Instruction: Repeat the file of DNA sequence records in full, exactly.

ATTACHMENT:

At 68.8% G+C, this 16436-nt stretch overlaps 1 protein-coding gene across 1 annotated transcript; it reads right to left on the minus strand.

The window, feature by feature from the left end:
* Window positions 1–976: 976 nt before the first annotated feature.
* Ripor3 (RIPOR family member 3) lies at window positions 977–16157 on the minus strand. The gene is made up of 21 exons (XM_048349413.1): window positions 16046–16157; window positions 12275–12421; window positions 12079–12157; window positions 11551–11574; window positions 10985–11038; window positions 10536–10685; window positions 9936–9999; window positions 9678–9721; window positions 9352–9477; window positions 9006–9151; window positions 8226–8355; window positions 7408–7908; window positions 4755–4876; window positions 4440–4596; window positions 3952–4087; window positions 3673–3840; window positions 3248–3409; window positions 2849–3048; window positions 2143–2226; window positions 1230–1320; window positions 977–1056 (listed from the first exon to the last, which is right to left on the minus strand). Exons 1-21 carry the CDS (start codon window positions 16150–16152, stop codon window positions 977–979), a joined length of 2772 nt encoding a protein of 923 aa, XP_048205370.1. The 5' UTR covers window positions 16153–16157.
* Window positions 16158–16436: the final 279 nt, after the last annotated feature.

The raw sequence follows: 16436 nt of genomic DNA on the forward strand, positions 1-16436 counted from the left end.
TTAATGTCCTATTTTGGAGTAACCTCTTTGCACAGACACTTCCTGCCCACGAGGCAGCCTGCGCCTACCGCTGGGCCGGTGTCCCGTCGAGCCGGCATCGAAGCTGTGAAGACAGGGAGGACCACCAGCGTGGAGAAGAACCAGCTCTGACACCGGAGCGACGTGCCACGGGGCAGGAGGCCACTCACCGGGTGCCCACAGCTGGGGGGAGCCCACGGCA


At 68.8% G+C, this 16436-nt stretch overlaps 1 protein-coding gene across 1 annotated transcript; it reads right to left on the minus strand.

The window, feature by feature from the left end:
* Window positions 1–976: 976 nt before the first annotated feature.
* Ripor3 (RIPOR family member 3) lies at window positions 977–16157 on the minus strand. The gene is made up of 21 exons (XM_048349413.1): window positions 16046–16157; window positions 12275–12421; window positions 12079–12157; window positions 11551–11574; window positions 10985–11038; window positions 10536–10685; window positions 9936–9999; window positions 9678–9721; window positions 9352–9477; window positions 9006–9151; window positions 8226–8355; window positions 7408–7908; window positions 4755–4876; window positions 4440–4596; window positions 3952–4087; window positions 3673–3840; window positions 3248–3409; window positions 2849–3048; window positions 2143–2226; window positions 1230–1320; window positions 977–1056 (listed from the first exon to the last, which is right to left on the minus strand). Exons 1-21 carry the CDS (start codon window positions 16150–16152, stop codon window positions 977–979), a joined length of 2772 nt encoding a protein of 923 aa, XP_048205370.1. The 5' UTR covers window positions 16153–16157.
* Window positions 16158–16436: the final 279 nt, after the last annotated feature.

The raw sequence follows: 16436 nt of genomic DNA on the forward strand, positions 1-16436 counted from the left end.
TTAATGTCCTATTTTGGAGTAACCTCTTTGCACAGACACTTCCTGCCCACGAGGCAGCCTGCGCCTACCGCTGGGCCGGTGTCCCGTCGAGCCGGCATCGAAGCTGTGAAGACAGGGAGGACCACCAGCGTGGAGAAGAACCAGCTCTGACACCGGAGCGACGTGCCACGGGGCAGGAGGCCACTCACCGGGTGCCCACAGCTGGGGGGAGCCCACGGCA